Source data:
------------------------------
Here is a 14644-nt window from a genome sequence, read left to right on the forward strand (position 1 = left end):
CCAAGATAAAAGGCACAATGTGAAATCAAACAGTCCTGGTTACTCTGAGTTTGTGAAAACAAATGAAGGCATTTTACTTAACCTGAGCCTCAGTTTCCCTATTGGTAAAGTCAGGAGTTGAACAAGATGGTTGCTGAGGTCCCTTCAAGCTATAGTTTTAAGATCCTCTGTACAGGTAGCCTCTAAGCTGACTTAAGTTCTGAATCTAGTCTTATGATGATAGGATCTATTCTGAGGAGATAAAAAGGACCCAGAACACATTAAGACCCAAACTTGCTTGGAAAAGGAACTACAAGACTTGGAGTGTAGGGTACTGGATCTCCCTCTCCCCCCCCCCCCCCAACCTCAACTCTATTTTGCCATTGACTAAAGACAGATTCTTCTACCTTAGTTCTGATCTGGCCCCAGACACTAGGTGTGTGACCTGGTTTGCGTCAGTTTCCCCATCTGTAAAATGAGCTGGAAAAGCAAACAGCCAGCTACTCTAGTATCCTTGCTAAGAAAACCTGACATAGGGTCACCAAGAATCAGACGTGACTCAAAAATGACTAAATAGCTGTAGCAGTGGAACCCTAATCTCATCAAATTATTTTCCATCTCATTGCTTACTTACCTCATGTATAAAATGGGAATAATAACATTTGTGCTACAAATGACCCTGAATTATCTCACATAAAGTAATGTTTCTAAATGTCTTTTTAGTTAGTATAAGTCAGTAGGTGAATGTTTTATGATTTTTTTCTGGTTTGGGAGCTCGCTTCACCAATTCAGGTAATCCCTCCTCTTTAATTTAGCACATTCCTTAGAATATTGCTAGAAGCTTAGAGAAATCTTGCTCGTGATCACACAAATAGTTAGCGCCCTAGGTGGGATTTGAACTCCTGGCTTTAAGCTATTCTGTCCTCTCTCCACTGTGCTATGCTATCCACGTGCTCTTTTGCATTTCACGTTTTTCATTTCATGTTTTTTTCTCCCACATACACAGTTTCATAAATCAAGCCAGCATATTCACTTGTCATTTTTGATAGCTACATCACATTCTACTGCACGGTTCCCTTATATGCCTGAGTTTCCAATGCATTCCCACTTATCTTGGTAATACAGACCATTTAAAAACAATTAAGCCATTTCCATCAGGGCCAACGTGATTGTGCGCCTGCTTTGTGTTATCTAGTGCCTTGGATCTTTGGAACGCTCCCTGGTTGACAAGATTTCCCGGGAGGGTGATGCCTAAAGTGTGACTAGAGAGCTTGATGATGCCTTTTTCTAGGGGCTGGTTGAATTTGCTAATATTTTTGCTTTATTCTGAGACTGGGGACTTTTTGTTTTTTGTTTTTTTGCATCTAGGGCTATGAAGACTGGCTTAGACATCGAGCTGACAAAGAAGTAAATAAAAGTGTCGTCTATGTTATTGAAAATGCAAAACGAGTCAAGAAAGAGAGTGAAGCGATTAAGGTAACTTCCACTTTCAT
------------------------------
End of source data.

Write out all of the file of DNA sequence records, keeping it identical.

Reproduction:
Here is a 14644-nt window from a genome sequence, read left to right on the forward strand (position 1 = left end):
CCAAGATAAAAGGCACAATGTGAAATCAAACAGTCCTGGTTACTCTGAGTTTGTGAAAACAAATGAAGGCATTTTACTTAACCTGAGCCTCAGTTTCCCTATTGGTAAAGTCAGGAGTTGAACAAGATGGTTGCTGAGGTCCCTTCAAGCTATAGTTTTAAGATCCTCTGTACAGGTAGCCTCTAAGCTGACTTAAGTTCTGAATCTAGTCTTATGATGATAGGATCTATTCTGAGGAGATAAAAAGGACCCAGAACACATTAAGACCCAAACTTGCTTGGAAAAGGAACTACAAGACTTGGAGTGTAGGGTACTGGATCTCCCTCTCCCCCCCCCCCCCCAACCTCAACTCTATTTTGCCATTGACTAAAGACAGATTCTTCTACCTTAGTTCTGATCTGGCCCCAGACACTAGGTGTGTGACCTGGTTTGCGTCAGTTTCCCCATCTGTAAAATGAGCTGGAAAAGCAAACAGCCAGCTACTCTAGTATCCTTGCTAAGAAAACCTGACATAGGGTCACCAAGAATCAGACGTGACTCAAAAATGACTAAATAGCTGTAGCAGTGGAACCCTAATCTCATCAAATTATTTTCCATCTCATTGCTTACTTACCTCATGTATAAAATGGGAATAATAACATTTGTGCTACAAATGACCCTGAATTATCTCACATAAAGTAATGTTTCTAAATGTCTTTTTAGTTAGTATAAGTCAGTAGGTGAATGTTTTATGATTTTTTTCTGGTTTGGGAGCTCGCTTCACCAATTCAGGTAATCCCTCCTCTTTAATTTAGCACATTCCTTAGAATATTGCTAGAAGCTTAGAGAAATCTTGCTCGTGATCACACAAATAGTTAGCGCCCTAGGTGGGATTTGAACTCCTGGCTTTAAGCTATTCTGTCCTCTCTCCACTGTGCTATGCTATCCACGTGCTCTTTTGCATTTCACGTTTTTCATTTCATGTTTTTTTCTCCCACATACACAGTTTCATAAATCAAGCCAGCATATTCACTTGTCATTTTTGATAGCTACATCACATTCTACTGCACGGTTCCCTTATATGCCTGAGTTTCCAATGCATTCCCACTTATCTTGGTAATACAGACCATTTAAAAACAATTAAGCCATTTCCATCAGGGCCAACGTGATTGTGCGCCTGCTTTGTGTTATCTAGTGCCTTGGATCTTTGGAACGCTCCCTGGTTGACAAGATTTCCCGGGAGGGTGATGCCTAAAGTGTGACTAGAGAGCTTGATGATGCCTTTTTCTAGGGGCTGGTTGAATTTGCTAATATTTTTGCTTTATTCTGAGACTGGGGACTTTTTGTTTTTTGTTTTTTTGCATCTAGGGCTATGAAGACTGGCTTAGACATCGAGCTGACAAAGAAGTAAATAAAAGTGTCGTCTATGTTATTGAAAATGCAAAACGAGTCAAGAAAGAGAGTGAAGCGATTAAGGTAACTTCCACTTTCAT